The software industry has taken a leap for joy this morning after the New Zealand government announced it would abolish certain software patents – and local experts say we should follow suit.
The abolition of software patents is a long-running issue in the developer community. Although traditionally used to protect copyright, critics say patents have become so general and broad they are effectively useless.
Now, major companies such as Samsung and Apple have used patents as tools in litigation to win royalties – leading to the creation of entire entities dedicated to buying patents and suing for profits.
“There is no doubt the current patent system is antiquated,” the chief executive of incubator Pollenizer, Mick Liubinskas, told SmartCompany this morning.
The New Zealand government passed a bill to ban software patents this week, with the vast majority of MPs in favour of the motion. In a release, commerce minister Craig Foss says the bill marks a “significant step towards driving innovation in New Zealand”.
Critics of the patent system say they stop companies from developing new projects based on other ideas that should essentially be taken as very basic innovations.
Liubinskas says it’s time the Australian government investigated making a similar motion.
“If you manage intellectual property protection the right way – and not through patent protection – you can do a lot to really drive innovation,” he says.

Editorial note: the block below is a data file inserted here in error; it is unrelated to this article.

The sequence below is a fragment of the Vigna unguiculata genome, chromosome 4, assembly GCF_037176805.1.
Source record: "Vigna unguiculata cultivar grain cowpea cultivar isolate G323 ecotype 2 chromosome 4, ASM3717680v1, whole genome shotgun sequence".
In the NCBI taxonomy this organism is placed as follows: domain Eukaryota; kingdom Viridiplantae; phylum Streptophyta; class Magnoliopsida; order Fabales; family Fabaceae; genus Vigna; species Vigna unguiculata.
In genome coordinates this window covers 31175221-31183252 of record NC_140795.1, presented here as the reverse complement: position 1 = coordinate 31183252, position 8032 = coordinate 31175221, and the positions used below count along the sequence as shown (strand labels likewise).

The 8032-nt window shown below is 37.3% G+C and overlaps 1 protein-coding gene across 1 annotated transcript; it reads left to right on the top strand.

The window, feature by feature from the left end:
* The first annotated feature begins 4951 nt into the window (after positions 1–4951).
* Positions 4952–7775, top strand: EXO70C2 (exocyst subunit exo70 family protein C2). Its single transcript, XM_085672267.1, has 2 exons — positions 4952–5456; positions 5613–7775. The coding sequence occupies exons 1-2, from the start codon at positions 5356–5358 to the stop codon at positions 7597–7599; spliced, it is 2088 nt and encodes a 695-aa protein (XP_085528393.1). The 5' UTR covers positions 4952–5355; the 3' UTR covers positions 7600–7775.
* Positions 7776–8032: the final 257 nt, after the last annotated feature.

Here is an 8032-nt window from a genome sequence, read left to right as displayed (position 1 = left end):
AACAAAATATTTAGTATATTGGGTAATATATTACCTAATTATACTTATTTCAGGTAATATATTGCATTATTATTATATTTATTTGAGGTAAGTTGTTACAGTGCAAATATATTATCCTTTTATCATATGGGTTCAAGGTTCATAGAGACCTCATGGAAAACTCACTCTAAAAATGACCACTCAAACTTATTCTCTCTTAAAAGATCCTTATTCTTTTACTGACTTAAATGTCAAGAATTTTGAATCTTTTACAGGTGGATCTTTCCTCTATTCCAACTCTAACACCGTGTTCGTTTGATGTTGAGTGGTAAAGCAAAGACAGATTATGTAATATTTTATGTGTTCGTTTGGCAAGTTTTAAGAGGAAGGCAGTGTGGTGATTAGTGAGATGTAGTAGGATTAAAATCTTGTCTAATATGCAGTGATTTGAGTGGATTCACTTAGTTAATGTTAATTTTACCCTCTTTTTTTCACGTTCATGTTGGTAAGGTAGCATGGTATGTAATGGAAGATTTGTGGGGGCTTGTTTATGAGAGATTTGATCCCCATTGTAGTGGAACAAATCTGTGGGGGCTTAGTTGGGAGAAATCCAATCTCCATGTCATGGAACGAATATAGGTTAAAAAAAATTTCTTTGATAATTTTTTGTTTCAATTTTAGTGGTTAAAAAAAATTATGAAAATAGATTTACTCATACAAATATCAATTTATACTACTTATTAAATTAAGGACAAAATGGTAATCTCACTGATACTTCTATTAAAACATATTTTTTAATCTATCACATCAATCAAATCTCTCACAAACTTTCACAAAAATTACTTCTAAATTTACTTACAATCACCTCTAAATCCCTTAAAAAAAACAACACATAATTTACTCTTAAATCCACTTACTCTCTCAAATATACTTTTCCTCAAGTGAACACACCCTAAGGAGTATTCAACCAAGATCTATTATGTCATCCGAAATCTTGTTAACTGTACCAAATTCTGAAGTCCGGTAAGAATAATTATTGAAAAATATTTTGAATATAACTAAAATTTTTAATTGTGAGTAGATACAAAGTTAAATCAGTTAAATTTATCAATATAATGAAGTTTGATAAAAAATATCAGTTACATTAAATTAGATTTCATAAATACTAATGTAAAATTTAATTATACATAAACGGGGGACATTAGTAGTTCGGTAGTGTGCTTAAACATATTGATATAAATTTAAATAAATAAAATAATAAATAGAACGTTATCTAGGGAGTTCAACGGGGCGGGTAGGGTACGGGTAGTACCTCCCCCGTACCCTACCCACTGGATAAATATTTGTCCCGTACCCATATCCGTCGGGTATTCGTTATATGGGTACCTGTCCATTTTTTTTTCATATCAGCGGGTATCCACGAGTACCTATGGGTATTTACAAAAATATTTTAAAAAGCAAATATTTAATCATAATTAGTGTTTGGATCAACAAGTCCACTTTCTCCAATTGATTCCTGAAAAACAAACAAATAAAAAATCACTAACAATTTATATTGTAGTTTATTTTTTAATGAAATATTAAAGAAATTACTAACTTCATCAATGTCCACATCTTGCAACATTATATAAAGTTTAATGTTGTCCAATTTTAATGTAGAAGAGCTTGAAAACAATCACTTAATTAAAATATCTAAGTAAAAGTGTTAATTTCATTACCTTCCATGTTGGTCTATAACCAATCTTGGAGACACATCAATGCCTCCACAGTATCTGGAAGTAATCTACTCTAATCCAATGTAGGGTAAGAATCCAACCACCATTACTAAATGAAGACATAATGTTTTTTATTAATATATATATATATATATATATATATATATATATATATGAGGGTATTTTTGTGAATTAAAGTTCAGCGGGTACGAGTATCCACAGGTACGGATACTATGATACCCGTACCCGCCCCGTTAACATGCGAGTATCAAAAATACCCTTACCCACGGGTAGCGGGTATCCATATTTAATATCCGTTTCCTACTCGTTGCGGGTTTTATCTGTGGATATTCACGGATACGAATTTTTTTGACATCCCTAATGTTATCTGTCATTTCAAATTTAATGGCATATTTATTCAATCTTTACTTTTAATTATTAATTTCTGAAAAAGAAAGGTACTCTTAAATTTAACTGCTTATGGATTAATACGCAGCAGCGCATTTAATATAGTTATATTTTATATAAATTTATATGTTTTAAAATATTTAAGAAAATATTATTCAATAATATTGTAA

“It comes back to the question of whether we want to put entrepreneurs first. How much do we want to drive entrepreneurial innovation? Do we want to put our foot down and be a world leader in this area?”
In New Zealand, the Institute of IT Professionals says the patent system doesn’t work for software, because it is “almost impossible for genuine technology companies to create new software without breaching some of the hundreds of thousands of software patents that exist”.
This is the main problem cited regarding patent infringement in the United States, where major companies including Apple, Microsoft and others have applied for patents that are extremely general.
For example, last year Apple filed a patent application on a graphical user interface that can “display electronic lists and documents”.
“Apple’s patent covers UI modules covering blogging, email, telephone, camera, video player, calendar, browser, widgets, search, notes, maps and more importantly, a multi-touch interface.”
Liubinskas says for entrepreneurs to do their best work, they need freedom – which is why the system needs to be changed.
“We’ve incremented to ugliness, and so the only way we can actually get anything done is to blow the whole thing up.”